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Studies on Ribonuclease E of ESCHERICHIA COLI and its association with the enzyme Polynucleotide phosphorylase Niguma, Kenneth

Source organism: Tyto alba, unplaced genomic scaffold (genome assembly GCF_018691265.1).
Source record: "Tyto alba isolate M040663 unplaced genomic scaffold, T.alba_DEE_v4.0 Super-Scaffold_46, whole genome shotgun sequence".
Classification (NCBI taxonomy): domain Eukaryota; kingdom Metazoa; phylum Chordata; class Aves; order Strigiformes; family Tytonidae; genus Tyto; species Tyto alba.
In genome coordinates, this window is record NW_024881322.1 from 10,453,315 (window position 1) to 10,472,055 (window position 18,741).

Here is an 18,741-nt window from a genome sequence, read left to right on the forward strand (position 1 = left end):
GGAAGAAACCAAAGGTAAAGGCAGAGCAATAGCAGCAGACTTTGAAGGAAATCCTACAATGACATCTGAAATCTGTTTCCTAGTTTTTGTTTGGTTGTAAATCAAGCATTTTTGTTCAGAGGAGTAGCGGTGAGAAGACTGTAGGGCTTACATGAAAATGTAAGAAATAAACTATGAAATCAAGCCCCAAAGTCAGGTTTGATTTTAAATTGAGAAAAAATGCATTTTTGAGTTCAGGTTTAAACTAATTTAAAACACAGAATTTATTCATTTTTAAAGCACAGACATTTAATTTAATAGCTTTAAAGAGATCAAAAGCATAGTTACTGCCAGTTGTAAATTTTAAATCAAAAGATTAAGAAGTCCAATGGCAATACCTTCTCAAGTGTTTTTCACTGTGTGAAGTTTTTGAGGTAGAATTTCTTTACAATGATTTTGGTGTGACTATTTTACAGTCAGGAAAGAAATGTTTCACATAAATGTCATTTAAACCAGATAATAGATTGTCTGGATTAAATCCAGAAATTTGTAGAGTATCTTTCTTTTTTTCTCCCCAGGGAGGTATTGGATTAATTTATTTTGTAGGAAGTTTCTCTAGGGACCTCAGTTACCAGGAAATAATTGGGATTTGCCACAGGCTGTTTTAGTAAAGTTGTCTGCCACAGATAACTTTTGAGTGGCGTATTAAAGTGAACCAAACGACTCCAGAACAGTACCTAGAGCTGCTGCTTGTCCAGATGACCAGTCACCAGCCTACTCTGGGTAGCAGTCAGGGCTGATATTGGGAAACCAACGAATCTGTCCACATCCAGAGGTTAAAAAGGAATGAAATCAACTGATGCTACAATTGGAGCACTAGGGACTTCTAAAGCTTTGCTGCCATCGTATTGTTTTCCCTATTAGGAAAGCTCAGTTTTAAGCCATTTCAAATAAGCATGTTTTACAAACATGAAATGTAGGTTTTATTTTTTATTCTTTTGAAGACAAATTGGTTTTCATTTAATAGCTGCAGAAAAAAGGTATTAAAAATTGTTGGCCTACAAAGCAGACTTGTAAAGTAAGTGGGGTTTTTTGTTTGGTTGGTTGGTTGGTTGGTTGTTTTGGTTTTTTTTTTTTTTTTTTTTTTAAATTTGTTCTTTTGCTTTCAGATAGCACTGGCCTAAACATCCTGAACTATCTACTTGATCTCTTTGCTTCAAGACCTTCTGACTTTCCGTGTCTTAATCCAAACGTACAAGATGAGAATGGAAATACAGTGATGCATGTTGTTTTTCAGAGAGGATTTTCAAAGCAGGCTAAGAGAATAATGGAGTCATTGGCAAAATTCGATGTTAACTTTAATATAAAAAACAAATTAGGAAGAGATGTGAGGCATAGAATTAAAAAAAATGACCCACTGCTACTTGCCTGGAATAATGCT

Messenger RNAs (mRNA) in Escherichia coli are highly labile molecules due to the combined action of a number of exo- and endoribonucleases that orchestrate their degradation. Two of these enzymes, ribonuclease E (RNase E) and polynucleotide phosphorylase (PNPase) have been implicated as key components of a purported rnRNA degradation complex, otherwise known as the "degradosome" (Py etai, Nature 381, 169-172 (1996)). The purpose of these studies was to identify the site of interaction of PNPase with RNase E (Rne). Antibodies were generated against PNPase, initially against fusion proteins expressing two highly antigenic sites predicted to exist in PNPase, and later against a His(6)-PNPase fusion protein. These antibodies, along with a previously generated anti-RNase E antibody, were used to detect Rne or PNPase at various stages during the partial purification of RNase E. Rne and PNPase were found to remain in a stable complex, in association with other unidentified proteins, after several purification steps, and in particular after anion exchange chromatography. Over-expression and partial purification of Rne deletion mutants revealed that loss of the N-terminal portions of Rne did not prevent the mutant from binding PNPase independently, highlighting the importance of the C-terminal portion of Rne in associating with PNPase. Co-chromatography experiments could not determine whether the N-terminal region of Rne bound directly or indirectly to PNPase. A Far-Western experiment, which separates partially purified proteins in cell lysates and assesses their binding individually, demonstrated that derivatives of Rne retaining the C-terminal acidic tail of Rne were competent to bind PNPase. These experiments illustrating the binding of PNPase to the C-terminus of Rne complement the findings that PNPase binding is lost when the Rne C-terminus is missing (Kido etai, J. Bact, 178, 3917- 3925 (1996)).

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